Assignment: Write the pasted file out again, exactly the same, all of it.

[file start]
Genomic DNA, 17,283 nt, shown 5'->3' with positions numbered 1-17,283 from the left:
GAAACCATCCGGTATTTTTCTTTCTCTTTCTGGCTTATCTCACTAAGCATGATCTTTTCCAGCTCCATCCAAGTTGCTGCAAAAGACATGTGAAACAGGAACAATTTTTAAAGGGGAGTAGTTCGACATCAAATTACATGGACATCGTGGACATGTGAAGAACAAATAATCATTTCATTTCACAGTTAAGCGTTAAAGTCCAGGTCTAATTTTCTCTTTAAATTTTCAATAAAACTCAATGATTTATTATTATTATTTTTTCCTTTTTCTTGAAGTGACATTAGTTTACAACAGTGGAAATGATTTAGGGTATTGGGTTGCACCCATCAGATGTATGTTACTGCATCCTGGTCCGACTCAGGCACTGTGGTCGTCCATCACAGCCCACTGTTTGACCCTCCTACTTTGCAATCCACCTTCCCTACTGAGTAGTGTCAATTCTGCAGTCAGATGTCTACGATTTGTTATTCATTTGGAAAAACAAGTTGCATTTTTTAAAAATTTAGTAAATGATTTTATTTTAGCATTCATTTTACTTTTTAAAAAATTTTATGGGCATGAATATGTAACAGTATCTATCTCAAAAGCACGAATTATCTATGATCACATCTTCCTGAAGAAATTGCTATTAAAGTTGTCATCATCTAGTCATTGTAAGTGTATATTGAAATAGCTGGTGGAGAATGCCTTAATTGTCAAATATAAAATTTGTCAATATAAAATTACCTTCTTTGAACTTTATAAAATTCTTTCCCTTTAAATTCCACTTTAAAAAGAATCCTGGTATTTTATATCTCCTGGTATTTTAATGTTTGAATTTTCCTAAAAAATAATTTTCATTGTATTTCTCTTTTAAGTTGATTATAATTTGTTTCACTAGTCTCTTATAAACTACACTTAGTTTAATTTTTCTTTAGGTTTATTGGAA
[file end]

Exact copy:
Genomic DNA, 17,283 nt, shown 5'->3' with positions numbered 1-17,283 from the left:
GAAACCATCCGGTATTTTTCTTTCTCTTTCTGGCTTATCTCACTAAGCATGATCTTTTCCAGCTCCATCCAAGTTGCTGCAAAAGACATGTGAAACAGGAACAATTTTTAAAGGGGAGTAGTTCGACATCAAATTACATGGACATCGTGGACATGTGAAGAACAAATAATCATTTCATTTCACAGTTAAGCGTTAAAGTCCAGGTCTAATTTTCTCTTTAAATTTTCAATAAAACTCAATGATTTATTATTATTATTTTTTCCTTTTTCTTGAAGTGACATTAGTTTACAACAGTGGAAATGATTTAGGGTATTGGGTTGCACCCATCAGATGTATGTTACTGCATCCTGGTCCGACTCAGGCACTGTGGTCGTCCATCACAGCCCACTGTTTGACCCTCCTACTTTGCAATCCACCTTCCCTACTGAGTAGTGTCAATTCTGCAGTCAGATGTCTACGATTTGTTATTCATTTGGAAAAACAAGTTGCATTTTTTAAAAATTTAGTAAATGATTTTATTTTAGCATTCATTTTACTTTTTAAAAAATTTTATGGGCATGAATATGTAACAGTATCTATCTCAAAAGCACGAATTATCTATGATCACATCTTCCTGAAGAAATTGCTATTAAAGTTGTCATCATCTAGTCATTGTAAGTGTATATTGAAATAGCTGGTGGAGAATGCCTTAATTGTCAAATATAAAATTTGTCAATATAAAATTACCTTCTTTGAACTTTATAAAATTCTTTCCCTTTAAATTCCACTTTAAAAAGAATCCTGGTATTTTATATCTCCTGGTATTTTAATGTTTGAATTTTCCTAAAAAATAATTTTCATTGTATTTCTCTTTTAAGTTGATTATAATTTGTTTCACTAGTCTCTTATAAACTACACTTAGTTTAATTTTTCTTTAGGTTTATTGGAA